Jacques Médecin was mayor of Nice from 1966 to 1990 when he fled to Uruguay under suspicion of corruption. He was extradited to France in 1994 where he was convicted and jailed.

Jacques Médecin on Wikipedia in English - only a brief summary.
Jacques Médecin on Wikipedia in French. Longer article.

According to a good friend who has worked as an American-French lawyer in Marseilles, southern France is simply too corrupt for investing. He strongly discourages it.

The rest of France is not without corruption of course. Former president Jacques Chirac was condemned for fraud in 2011 in connection with fictive employees at the Paris city hall when he was mayor, for the purpose of skimming public funds off to benefit his RPR Gaullist party.

Alain Juppé was also condemned on these charges, but that did not prevent president Nicolas Sarkozy from appointing Alain Juppé to the post of minister of foreign affairs. At the time of writing, 2011, France's minister of foreign affairs is a condemned crook. That's ok if you're one of the friends.

Jonathan Fenby has taken the trouble to write a 420-page book, 'On the Brink', about corruption in France.

For further examples of funny practices in France, you may want to read the page about professional practices in France, courts, administration, crime and fraud.

About general French cheating mentality, read more on this Streetwise-France page.

About dubious French commercial practices, read more on this Streetwise-France page.

Also read my page about travel warnings in France.

Distorted Competition

The important part of the French business world is not what you see on the surface but what you don't see underground. Friends' connections are numerous and span all private and public sectors of importance. It would be wrong to think that if you start a business, then that has nothing to do with the public sector. You can certainly do it, but you will be up against a hidden competition that consists of taking your business revenues in taxes and handing them out to your competitors.

When considering whether to get involved in business in France, do yourself the favour of reading this excellent, humorous, witty, and sarcastic article about how French industry revolves around politicians in the centre of the French universe:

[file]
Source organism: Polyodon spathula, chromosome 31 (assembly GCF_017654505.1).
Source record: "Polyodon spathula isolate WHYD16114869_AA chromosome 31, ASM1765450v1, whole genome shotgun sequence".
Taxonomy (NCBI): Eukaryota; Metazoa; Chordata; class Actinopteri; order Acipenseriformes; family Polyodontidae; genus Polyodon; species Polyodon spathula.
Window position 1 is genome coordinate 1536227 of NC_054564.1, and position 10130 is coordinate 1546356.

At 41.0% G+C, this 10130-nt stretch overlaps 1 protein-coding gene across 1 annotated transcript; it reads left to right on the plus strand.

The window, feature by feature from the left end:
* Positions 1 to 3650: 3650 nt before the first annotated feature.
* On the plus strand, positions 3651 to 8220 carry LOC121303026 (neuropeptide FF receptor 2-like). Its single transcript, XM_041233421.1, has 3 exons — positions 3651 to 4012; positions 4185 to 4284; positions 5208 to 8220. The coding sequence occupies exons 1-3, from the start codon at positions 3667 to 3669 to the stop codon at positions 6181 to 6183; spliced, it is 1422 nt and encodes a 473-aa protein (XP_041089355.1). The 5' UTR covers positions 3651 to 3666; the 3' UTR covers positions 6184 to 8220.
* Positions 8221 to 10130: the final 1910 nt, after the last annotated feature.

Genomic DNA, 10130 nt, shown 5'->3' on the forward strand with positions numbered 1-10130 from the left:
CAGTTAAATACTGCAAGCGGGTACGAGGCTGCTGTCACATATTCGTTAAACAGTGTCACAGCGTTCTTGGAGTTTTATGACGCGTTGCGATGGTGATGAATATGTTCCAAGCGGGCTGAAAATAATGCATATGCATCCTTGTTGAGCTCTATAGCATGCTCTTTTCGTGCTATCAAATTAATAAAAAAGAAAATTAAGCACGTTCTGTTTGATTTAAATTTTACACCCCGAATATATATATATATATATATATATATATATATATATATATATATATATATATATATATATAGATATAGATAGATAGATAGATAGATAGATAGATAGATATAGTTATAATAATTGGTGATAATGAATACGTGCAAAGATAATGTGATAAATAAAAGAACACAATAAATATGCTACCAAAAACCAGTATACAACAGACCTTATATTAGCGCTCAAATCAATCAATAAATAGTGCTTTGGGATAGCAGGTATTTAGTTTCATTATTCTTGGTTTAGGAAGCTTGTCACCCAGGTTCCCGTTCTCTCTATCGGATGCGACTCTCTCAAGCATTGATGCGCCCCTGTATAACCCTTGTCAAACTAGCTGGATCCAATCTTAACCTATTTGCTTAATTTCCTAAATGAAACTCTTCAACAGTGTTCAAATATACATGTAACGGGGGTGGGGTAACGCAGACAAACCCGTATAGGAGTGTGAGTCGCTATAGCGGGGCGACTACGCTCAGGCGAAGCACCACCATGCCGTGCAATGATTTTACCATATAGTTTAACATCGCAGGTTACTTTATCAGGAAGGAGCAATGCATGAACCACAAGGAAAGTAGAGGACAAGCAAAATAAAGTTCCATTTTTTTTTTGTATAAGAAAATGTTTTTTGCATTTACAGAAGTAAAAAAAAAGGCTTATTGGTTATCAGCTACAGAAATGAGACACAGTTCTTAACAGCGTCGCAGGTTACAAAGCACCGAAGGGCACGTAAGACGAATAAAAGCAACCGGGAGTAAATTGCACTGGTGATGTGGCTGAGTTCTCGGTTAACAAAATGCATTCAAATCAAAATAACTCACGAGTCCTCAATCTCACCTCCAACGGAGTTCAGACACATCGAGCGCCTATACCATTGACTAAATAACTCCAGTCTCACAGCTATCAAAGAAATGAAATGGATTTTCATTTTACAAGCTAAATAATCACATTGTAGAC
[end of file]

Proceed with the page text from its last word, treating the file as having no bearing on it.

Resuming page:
Spiegel in English: Bonjour Tristesse: The Economic and Political Decline of France

The following article from This French Life is also worth reading, as it adds to the insight:

How the 'museum' that is France is slowly changing

The French government, regional councils and elected politicians say all the time that they want to attract investments and businesses to France. But what you need to understand is that they want to attract business so that they can further their own careers and causes by showcasing new businesses sponsored by them. Crisis or not, they all dispose of budgets of unknown sizes destined for handing out to friends starting the type of businesses they'd like to see. People who know how to lobby these politicians can obtain vast, even ludicrous subsidies for their businesses or associations. The way to make a business or association work in France is to find a way to get access to public money. If your project is politically correct, they may bend over backward to assist you. Don't worry if France is going bankrupt because they keep spending €3 for every €2 in tax revenue. Your politician 'friends' have already taken care of themselves, so they will still be there to assist you while the country is going over the financial edge.

If you prefer going it yourself, you may be up against all the difficulties imaginable, whether legal or not. The French hate competition. They see it as the incarnation of evil from the Anglo-Saxon capitalist world. If growth and business creation is not decreed, or at least perceived as decreed, by the public sector, then it is not worth having it, and it must be combatted as vermin. Difficulties may also happen if you start competing against a lobbying group such as taxis.

An innovative company in Avignon, EasyTake, got the idea of providing local discount transport. They were successful but attracted the ire of regional taxis who started demonstrating and taking EasyTake to court. The taxis managed to get a partial condemnation of EasyTake. They also managed to make EasyTake lose one of their two licence types, meaning EasyTake is no longer allowed to transport one single person - a restriction meant to discourage competition with taxis in the remaining type of licence.

Ryanair started its first French hub in Marseilles Airport in cooperation with the local councils and the airport when the new low-cost terminal was launched. But it didn't last long before Air France and their unions lobbied the French district attorney to take Ryanair to court over the aircraft crews' salaries being subject to social security charges in Ireland instead of France. Under president Sarkozy's reign, France had published a decree making such salaries subject to the high French social security charges in violation of European law. As a result, Ryanair announced the closure of the Marseilles hub and scrapped all their routes going out of the Marseilles hub, amounting to half of all the Marseilles flights. As soon as Ryanair was out, Air France announced the opening of several low-cost routes from the same terminal under their low-cost brand Transavia. What a funny coincidence. However, it would seem that after a reorganisation of their flight planning, Ryanair then reopened at least the same number of routes that they had cancelled, but without opening a hub in Marseilles. The planes just fly in, offload and reload, then take off. They don't remain overnight. EasyJet is subject to a similar law suit. We are still waiting for the outcomes.